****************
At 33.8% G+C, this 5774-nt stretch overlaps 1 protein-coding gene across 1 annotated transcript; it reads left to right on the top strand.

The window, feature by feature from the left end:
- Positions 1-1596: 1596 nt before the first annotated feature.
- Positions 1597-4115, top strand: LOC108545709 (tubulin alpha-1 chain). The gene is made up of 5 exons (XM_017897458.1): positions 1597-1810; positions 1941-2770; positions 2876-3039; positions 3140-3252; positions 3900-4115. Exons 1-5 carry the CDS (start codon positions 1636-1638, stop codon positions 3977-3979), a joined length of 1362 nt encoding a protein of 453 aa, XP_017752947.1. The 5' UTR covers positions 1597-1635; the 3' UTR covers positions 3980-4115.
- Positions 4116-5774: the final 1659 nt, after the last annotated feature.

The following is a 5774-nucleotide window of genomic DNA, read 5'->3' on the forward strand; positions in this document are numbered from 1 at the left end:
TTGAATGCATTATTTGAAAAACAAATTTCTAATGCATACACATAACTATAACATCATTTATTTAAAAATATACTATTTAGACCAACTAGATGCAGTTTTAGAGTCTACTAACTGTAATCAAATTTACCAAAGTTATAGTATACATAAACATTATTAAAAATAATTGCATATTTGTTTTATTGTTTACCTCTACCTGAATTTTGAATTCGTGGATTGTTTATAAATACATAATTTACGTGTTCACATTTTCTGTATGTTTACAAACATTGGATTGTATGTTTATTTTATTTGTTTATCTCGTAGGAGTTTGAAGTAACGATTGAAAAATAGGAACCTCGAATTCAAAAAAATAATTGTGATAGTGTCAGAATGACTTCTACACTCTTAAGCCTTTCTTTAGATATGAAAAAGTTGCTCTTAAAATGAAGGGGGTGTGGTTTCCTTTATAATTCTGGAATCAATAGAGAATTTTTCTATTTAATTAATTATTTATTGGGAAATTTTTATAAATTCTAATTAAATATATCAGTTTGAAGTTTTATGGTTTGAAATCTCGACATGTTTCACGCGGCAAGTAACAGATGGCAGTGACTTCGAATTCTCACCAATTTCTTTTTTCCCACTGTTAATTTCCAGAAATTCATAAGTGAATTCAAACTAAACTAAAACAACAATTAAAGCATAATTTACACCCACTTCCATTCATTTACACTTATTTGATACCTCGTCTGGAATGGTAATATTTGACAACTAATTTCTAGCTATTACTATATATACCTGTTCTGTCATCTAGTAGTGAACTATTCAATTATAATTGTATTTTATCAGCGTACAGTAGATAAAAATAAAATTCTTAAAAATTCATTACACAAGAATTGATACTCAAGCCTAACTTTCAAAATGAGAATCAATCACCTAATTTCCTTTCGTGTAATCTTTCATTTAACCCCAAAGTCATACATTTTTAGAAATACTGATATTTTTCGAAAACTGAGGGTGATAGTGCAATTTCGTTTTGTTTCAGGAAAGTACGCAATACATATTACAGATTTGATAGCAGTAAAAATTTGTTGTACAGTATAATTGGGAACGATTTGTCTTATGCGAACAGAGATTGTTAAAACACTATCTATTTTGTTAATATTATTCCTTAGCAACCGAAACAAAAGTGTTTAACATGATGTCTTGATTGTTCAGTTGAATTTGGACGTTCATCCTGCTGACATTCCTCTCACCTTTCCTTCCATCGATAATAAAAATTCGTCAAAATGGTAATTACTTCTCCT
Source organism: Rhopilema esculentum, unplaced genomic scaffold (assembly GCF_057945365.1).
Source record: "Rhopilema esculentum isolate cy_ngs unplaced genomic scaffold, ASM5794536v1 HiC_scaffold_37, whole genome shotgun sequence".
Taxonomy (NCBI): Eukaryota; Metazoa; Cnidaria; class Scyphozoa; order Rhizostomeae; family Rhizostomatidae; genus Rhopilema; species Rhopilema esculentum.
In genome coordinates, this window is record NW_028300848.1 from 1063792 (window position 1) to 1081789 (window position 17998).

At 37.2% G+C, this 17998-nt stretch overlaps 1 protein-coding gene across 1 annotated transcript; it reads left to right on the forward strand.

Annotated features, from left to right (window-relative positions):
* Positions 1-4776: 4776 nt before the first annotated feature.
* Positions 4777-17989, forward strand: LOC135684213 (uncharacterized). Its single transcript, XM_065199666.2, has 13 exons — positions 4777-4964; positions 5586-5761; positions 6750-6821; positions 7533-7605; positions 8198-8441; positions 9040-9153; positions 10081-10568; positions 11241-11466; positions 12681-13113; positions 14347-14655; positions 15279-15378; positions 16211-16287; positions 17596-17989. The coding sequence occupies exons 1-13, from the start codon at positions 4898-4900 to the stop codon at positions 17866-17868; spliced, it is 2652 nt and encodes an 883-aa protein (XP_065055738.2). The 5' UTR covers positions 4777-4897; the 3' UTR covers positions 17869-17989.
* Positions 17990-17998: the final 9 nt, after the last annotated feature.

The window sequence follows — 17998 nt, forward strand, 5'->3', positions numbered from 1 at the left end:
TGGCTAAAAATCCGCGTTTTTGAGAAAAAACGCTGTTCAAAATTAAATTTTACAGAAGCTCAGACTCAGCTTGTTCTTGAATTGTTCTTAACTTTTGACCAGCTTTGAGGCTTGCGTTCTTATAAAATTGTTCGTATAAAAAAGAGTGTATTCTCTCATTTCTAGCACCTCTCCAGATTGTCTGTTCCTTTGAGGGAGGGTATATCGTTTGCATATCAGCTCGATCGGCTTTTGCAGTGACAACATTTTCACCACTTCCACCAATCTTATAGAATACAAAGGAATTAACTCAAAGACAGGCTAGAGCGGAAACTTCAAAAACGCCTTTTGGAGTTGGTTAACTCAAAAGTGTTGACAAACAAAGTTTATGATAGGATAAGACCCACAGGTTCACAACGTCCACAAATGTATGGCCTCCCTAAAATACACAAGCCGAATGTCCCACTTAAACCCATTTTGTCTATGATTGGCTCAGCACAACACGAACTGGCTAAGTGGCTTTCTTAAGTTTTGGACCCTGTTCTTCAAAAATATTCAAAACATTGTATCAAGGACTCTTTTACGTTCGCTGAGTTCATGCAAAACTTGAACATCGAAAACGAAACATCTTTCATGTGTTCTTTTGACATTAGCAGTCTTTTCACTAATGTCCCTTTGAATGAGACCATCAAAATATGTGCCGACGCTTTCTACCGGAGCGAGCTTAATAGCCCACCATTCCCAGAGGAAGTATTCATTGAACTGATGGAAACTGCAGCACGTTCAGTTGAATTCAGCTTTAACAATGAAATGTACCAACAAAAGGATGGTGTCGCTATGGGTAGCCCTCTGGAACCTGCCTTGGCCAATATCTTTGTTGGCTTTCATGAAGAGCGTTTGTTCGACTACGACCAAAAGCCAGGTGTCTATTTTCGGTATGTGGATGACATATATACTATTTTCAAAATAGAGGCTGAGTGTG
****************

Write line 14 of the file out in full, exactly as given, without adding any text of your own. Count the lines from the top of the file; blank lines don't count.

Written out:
* Positions 1-4776: 4776 nt before the first annotated feature.